Have your cosmetics and/or toiletries melted in their carrying cases yet? We took our makeup bags to the beach last week (not very smart) only to retrieve melted lip balms and spoiled lotions.
Makeup purses and toiletry containers should be edited frequently. Makeup especially has a short shelf life and using products past their expiration date can lead to infection.
Hair and dust builds up easily too – take the time to empty the contents and clean out carrying cases. We vacuum ours! We’re not kidding.
Removing hair from brushes and combs helps significantly. And we love the idea of Windexing (it’s a verb to us) the little mirrors attached to compacts.
Clean cases with a drop of your favorite essential oil or cologne – the scent will linger for weeks.
Want to give a unique and useful gift this holiday season? We highly recommend a de-cluttering gift certificate!!!
Between now and December 12th 2011 Edit My closet is offering 25% off the regular cost of a de-cluttering session.
Purchase a session for yourself (or for your best friend who can’t bear to part with their yearbook collection or the million faded sweatshirts he or she swears they “work out in”).
The brand name “Tupperware” has become synonymous with (and inaccurately used when describing) our many collections of cheap plastic containers and mismatched lids. The majority of these polyethylene containers are not “Tupperware” and only became available during the last two decades (replacing the oh-so inconvenient aluminum foil and plastic baggies for food storage).
What was once a luxury has become a major clutter issue for many of our Customers – especially when it comes to housing mismatched shapes, sizes and lids.
We encourage those struggling with said clutter to reuse the containers for tiny miscellanea (board game pieces, tool related items, gift tags, buttons etc…) and upgrade to glass and stainless steel wherever possible. Because despite the World Health Organization’s findings on Bisphenol-A, we believe in mitigating health and environmental risks wherever possible.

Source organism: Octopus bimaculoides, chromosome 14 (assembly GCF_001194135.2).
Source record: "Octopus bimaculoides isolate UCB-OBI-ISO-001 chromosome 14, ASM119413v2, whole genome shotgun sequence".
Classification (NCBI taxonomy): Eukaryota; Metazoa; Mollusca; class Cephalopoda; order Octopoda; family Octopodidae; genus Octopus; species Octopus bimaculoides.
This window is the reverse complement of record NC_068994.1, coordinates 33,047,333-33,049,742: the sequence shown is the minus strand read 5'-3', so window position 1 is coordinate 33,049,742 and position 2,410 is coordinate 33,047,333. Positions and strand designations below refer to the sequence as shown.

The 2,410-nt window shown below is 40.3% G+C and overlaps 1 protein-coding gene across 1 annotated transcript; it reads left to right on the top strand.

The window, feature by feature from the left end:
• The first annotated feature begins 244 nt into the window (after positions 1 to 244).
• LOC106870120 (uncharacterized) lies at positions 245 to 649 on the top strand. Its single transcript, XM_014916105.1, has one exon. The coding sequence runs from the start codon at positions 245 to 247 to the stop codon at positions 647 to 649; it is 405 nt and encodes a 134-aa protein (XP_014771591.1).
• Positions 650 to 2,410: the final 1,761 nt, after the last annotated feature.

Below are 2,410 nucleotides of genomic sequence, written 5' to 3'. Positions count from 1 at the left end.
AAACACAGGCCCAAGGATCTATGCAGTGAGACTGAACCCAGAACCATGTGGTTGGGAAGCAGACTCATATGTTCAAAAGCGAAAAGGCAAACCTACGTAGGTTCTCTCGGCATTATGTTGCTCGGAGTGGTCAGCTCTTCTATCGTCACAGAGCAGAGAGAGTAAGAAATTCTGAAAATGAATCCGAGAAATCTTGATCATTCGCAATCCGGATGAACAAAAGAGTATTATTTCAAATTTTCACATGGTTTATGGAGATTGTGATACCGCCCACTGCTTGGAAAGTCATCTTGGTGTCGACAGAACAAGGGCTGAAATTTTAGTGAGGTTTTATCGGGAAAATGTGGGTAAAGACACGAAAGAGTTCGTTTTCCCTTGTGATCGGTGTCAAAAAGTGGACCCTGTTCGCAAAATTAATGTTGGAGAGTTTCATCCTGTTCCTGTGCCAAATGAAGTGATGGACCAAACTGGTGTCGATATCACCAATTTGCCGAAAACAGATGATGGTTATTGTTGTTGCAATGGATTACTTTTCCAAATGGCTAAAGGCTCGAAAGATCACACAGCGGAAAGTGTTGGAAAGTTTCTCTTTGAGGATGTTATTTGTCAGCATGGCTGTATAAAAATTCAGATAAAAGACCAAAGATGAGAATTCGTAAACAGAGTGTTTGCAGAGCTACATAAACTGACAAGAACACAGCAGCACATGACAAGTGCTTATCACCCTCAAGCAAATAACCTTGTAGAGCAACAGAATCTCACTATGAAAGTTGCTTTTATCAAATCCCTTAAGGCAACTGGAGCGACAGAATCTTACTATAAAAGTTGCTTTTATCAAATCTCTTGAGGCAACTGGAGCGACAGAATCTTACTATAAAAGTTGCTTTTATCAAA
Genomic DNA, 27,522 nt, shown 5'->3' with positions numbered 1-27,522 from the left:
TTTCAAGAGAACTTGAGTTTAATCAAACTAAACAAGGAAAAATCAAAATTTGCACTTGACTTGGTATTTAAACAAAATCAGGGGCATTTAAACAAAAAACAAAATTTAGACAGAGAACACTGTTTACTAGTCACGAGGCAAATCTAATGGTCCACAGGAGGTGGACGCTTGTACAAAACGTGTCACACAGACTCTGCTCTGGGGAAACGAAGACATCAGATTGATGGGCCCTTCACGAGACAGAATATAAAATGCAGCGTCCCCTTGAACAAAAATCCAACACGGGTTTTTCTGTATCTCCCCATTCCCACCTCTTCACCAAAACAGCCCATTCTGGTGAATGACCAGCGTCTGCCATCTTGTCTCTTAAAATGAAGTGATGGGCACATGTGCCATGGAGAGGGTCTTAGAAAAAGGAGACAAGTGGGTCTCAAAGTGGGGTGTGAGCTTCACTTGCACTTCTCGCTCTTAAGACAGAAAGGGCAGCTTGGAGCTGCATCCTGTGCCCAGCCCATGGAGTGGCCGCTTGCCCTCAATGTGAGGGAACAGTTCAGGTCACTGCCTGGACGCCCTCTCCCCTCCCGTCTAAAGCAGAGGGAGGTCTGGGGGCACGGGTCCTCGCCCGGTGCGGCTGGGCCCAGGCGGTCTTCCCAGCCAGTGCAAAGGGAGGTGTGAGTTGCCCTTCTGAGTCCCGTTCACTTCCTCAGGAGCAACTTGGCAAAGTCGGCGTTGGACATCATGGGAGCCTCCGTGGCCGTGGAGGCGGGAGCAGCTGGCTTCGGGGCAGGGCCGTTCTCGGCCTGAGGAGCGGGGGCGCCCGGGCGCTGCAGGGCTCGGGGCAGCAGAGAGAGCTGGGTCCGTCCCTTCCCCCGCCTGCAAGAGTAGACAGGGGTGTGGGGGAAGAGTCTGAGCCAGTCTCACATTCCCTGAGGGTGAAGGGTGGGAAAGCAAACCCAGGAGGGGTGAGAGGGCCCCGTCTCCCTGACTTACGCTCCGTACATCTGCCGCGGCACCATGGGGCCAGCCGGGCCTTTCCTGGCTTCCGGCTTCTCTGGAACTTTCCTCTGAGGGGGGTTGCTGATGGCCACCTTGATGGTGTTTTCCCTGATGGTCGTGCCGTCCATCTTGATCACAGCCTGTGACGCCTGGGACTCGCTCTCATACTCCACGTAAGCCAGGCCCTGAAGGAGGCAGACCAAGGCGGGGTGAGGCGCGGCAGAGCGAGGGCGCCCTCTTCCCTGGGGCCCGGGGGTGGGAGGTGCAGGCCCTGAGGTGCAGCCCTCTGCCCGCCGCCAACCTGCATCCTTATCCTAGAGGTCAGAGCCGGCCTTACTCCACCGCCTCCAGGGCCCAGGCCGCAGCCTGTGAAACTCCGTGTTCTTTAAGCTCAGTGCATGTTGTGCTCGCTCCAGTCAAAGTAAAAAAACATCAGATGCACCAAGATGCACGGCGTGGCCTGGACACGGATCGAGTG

Check out the kitchn’s fantastic article, appropriately titled “How To Control Plastic Container Clutter”, for tips on organizing and discarding.
Then treat yourself to some vintage “Pyrex”!
We Bought it. We read it. We loved it. And we’ll read it again.
Phillip Bloch, a renowned celebrity stylist, has written a practical, comprehensive and highly useful guide on how to leverage one’s existing wardrobe as a strategy to forego perpetual shopping trips.
We believe this approach gives one immediate insight into pieces of clothing (and other non-wardrobe related items – apply the strategies to kitchenware and toiletries) they can do without. Think you need a new cocktail dress or blazer despite the many not worn in months? Think again and skip to Part Two (The Battle of the Bulge) Step Six: Reinvent The Favorites.
The Shopping Diet, according to Bloch, “offers a lifetime of shopping success” by:
- Unveiling your shopping compulsions
- Reevaluating and accentuating the positive in your personal style and body type
- Making your current wardrobe work for you
- Teaching you how to maximize your purchases
- Offering the gift of conscious spending
Buy the book – this onetime purchase will save you an obscene amount of money, time and regret.
This week we were privileged enough to contribute to Andrea Chan’s fabulous consciousness-raising blog Andrea’s Two Cents – Healthy People Healthy Planet.
Check it out! Andrea’s blog is definitely subscribe-worthy!!
Beth & Cheryl
Cheryl recently signed up for swimming lessons. When she arrived at the pool a very precocious teenager asked if she purchased her swimsuit from a hospital.
When she squeezed into the suit before leaving the change room she thought, yeah it’s an 11-year-old, faded, unsupportive-in-places-swimsuits-should-be-supportive-in, black, high-cut one piece from a shop no longer in business – but so what? Who will notice or care?
People notice. People care.
We touched on the various reasons many of us hang onto “practical” accessories, and clothing items, in a post last winter. Those same points apply here.
Invest in new items and chuck the ones that make you look or feel homeless.
We all get gold stars for wanting our purchases to endure (and for not wanting to further congest landfills) but as Gretchen Rubin explains in her continually inspiring book, The Happiness Project,“Spending Out” (purchasing things we really need and using them) plays a significant role in feeling grounded (even happy).
As for raising awareness around items others should probably part with, a certain level of directness, combined with sensitivity and grace, can go a long way. That kid at the pool could have just said “your faded one piece doesn’t really suit you”.